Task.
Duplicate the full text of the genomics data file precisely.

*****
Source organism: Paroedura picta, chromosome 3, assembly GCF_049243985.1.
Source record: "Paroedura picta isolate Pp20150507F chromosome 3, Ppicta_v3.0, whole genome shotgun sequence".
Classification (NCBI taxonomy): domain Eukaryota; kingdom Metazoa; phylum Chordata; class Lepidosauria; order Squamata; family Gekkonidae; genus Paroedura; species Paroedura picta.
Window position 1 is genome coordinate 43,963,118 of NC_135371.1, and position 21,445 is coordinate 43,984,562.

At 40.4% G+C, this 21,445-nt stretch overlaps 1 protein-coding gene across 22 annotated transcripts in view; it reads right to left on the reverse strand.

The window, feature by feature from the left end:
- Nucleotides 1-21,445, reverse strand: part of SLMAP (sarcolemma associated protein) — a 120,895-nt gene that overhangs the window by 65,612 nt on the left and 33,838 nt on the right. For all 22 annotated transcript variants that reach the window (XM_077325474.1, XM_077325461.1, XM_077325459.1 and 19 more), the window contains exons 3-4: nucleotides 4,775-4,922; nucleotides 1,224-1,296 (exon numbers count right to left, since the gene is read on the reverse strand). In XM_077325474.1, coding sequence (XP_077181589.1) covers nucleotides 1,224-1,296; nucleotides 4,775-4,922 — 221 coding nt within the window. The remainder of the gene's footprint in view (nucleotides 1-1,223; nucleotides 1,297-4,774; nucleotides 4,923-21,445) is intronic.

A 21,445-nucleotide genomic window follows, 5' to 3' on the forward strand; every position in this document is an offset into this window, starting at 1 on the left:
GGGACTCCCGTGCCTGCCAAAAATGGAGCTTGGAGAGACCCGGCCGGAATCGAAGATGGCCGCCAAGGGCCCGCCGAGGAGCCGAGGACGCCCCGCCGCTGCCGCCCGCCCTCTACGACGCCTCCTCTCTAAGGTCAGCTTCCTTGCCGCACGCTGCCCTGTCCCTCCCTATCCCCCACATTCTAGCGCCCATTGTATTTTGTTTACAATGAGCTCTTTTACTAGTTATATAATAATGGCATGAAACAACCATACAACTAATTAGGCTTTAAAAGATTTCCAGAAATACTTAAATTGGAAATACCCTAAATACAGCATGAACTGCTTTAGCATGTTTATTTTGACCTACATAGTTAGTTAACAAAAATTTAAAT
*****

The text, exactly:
Source organism: Paroedura picta, chromosome 3, assembly GCF_049243985.1.
Source record: "Paroedura picta isolate Pp20150507F chromosome 3, Ppicta_v3.0, whole genome shotgun sequence".
Classification (NCBI taxonomy): domain Eukaryota; kingdom Metazoa; phylum Chordata; class Lepidosauria; order Squamata; family Gekkonidae; genus Paroedura; species Paroedura picta.
Window position 1 is genome coordinate 43,963,118 of NC_135371.1, and position 21,445 is coordinate 43,984,562.

At 40.4% G+C, this 21,445-nt stretch overlaps 1 protein-coding gene across 22 annotated transcripts in view; it reads right to left on the reverse strand.

The window, feature by feature from the left end:
- Nucleotides 1-21,445, reverse strand: part of SLMAP (sarcolemma associated protein) — a 120,895-nt gene that overhangs the window by 65,612 nt on the left and 33,838 nt on the right. For all 22 annotated transcript variants that reach the window (XM_077325474.1, XM_077325461.1, XM_077325459.1 and 19 more), the window contains exons 3-4: nucleotides 4,775-4,922; nucleotides 1,224-1,296 (exon numbers count right to left, since the gene is read on the reverse strand). In XM_077325474.1, coding sequence (XP_077181589.1) covers nucleotides 1,224-1,296; nucleotides 4,775-4,922 — 221 coding nt within the window. The remainder of the gene's footprint in view (nucleotides 1-1,223; nucleotides 1,297-4,774; nucleotides 4,923-21,445) is intronic.

A 21,445-nucleotide genomic window follows, 5' to 3' on the forward strand; every position in this document is an offset into this window, starting at 1 on the left:
GGGACTCCCGTGCCTGCCAAAAATGGAGCTTGGAGAGACCCGGCCGGAATCGAAGATGGCCGCCAAGGGCCCGCCGAGGAGCCGAGGACGCCCCGCCGCTGCCGCCCGCCCTCTACGACGCCTCCTCTCTAAGGTCAGCTTCCTTGCCGCACGCTGCCCTGTCCCTCCCTATCCCCCACATTCTAGCGCCCATTGTATTTTGTTTACAATGAGCTCTTTTACTAGTTATATAATAATGGCATGAAACAACCATACAACTAATTAGGCTTTAAAAGATTTCCAGAAATACTTAAATTGGAAATACCCTAAATACAGCATGAACTGCTTTAGCATGTTTATTTTGACCTACATAGTTAGTTAACAAAAATTTAAAT